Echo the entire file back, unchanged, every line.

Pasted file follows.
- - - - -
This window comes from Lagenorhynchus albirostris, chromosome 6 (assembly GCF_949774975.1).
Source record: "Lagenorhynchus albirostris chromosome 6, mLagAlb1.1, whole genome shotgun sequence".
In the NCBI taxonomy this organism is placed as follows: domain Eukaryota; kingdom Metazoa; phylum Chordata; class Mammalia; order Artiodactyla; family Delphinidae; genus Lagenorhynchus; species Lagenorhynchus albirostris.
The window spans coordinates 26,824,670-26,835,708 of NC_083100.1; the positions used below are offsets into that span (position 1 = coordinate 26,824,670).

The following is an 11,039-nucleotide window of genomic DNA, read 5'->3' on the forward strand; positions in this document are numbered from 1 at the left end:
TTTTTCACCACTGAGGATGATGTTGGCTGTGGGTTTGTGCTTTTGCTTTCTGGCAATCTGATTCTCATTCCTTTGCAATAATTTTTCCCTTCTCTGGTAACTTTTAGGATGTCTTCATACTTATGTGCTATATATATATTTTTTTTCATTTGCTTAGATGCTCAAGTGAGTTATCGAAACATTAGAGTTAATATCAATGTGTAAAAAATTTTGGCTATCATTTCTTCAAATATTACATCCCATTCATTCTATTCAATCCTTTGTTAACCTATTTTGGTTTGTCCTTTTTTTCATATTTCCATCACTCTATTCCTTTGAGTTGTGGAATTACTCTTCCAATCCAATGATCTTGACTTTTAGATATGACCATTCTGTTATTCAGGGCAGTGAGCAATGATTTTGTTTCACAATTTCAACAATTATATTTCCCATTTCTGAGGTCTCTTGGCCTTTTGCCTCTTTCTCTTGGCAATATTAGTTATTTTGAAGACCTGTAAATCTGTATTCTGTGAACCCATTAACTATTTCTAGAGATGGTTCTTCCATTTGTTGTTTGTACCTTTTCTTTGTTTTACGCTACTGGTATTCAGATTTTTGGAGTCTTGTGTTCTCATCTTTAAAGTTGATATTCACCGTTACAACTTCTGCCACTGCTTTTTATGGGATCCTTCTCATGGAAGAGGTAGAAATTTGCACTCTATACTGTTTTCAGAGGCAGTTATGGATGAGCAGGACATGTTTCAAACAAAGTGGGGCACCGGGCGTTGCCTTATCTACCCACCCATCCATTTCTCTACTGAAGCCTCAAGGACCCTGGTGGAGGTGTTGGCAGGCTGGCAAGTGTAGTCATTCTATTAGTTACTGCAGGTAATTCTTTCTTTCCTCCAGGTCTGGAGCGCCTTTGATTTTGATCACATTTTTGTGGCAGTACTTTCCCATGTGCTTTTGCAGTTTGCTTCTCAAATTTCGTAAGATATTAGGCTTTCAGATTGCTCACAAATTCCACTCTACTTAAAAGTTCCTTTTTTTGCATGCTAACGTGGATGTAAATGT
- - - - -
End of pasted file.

This window comes from Lagenorhynchus albirostris, chromosome 6 (assembly GCF_949774975.1).
Source record: "Lagenorhynchus albirostris chromosome 6, mLagAlb1.1, whole genome shotgun sequence".
In the NCBI taxonomy this organism is placed as follows: domain Eukaryota; kingdom Metazoa; phylum Chordata; class Mammalia; order Artiodactyla; family Delphinidae; genus Lagenorhynchus; species Lagenorhynchus albirostris.
The window spans coordinates 26,824,670-26,835,708 of NC_083100.1; the positions used below are offsets into that span (position 1 = coordinate 26,824,670).

The following is an 11,039-nucleotide window of genomic DNA, read 5'->3' on the forward strand; positions in this document are numbered from 1 at the left end:
TTTTTCACCACTGAGGATGATGTTGGCTGTGGGTTTGTGCTTTTGCTTTCTGGCAATCTGATTCTCATTCCTTTGCAATAATTTTTCCCTTCTCTGGTAACTTTTAGGATGTCTTCATACTTATGTGCTATATATATATTTTTTTTCATTTGCTTAGATGCTCAAGTGAGTTATCGAAACATTAGAGTTAATATCAATGTGTAAAAAATTTTGGCTATCATTTCTTCAAATATTACATCCCATTCATTCTATTCAATCCTTTGTTAACCTATTTTGGTTTGTCCTTTTTTTCATATTTCCATCACTCTATTCCTTTGAGTTGTGGAATTACTCTTCCAATCCAATGATCTTGACTTTTAGATATGACCATTCTGTTATTCAGGGCAGTGAGCAATGATTTTGTTTCACAATTTCAACAATTATATTTCCCATTTCTGAGGTCTCTTGGCCTTTTGCCTCTTTCTCTTGGCAATATTAGTTATTTTGAAGACCTGTAAATCTGTATTCTGTGAACCCATTAACTATTTCTAGAGATGGTTCTTCCATTTGTTGTTTGTACCTTTTCTTTGTTTTACGCTACTGGTATTCAGATTTTTGGAGTCTTGTGTTCTCATCTTTAAAGTTGATATTCACCGTTACAACTTCTGCCACTGCTTTTTATGGGATCCTTCTCATGGAAGAGGTAGAAATTTGCACTCTATACTGTTTTCAGAGGCAGTTATGGATGAGCAGGACATGTTTCAAACAAAGTGGGGCACCGGGCGTTGCCTTATCTACCCACCCATCCATTTCTCTACTGAAGCCTCAAGGACCCTGGTGGAGGTGTTGGCAGGCTGGCAAGTGTAGTCATTCTATTAGTTACTGCAGGTAATTCTTTCTTTCCTCCAGGTCTGGAGCGCCTTTGATTTTGATCACATTTTTGTGGCAGTACTTTCCCATGTGCTTTTGCAGTTTGCTTCTCAAATTTCGTAAGATATTAGGCTTTCAGATTGCTCACAAATTCCACTCTACTTAAAAGTTCCTTTTTTTGCATGCTAACGTGGATGTAAATGT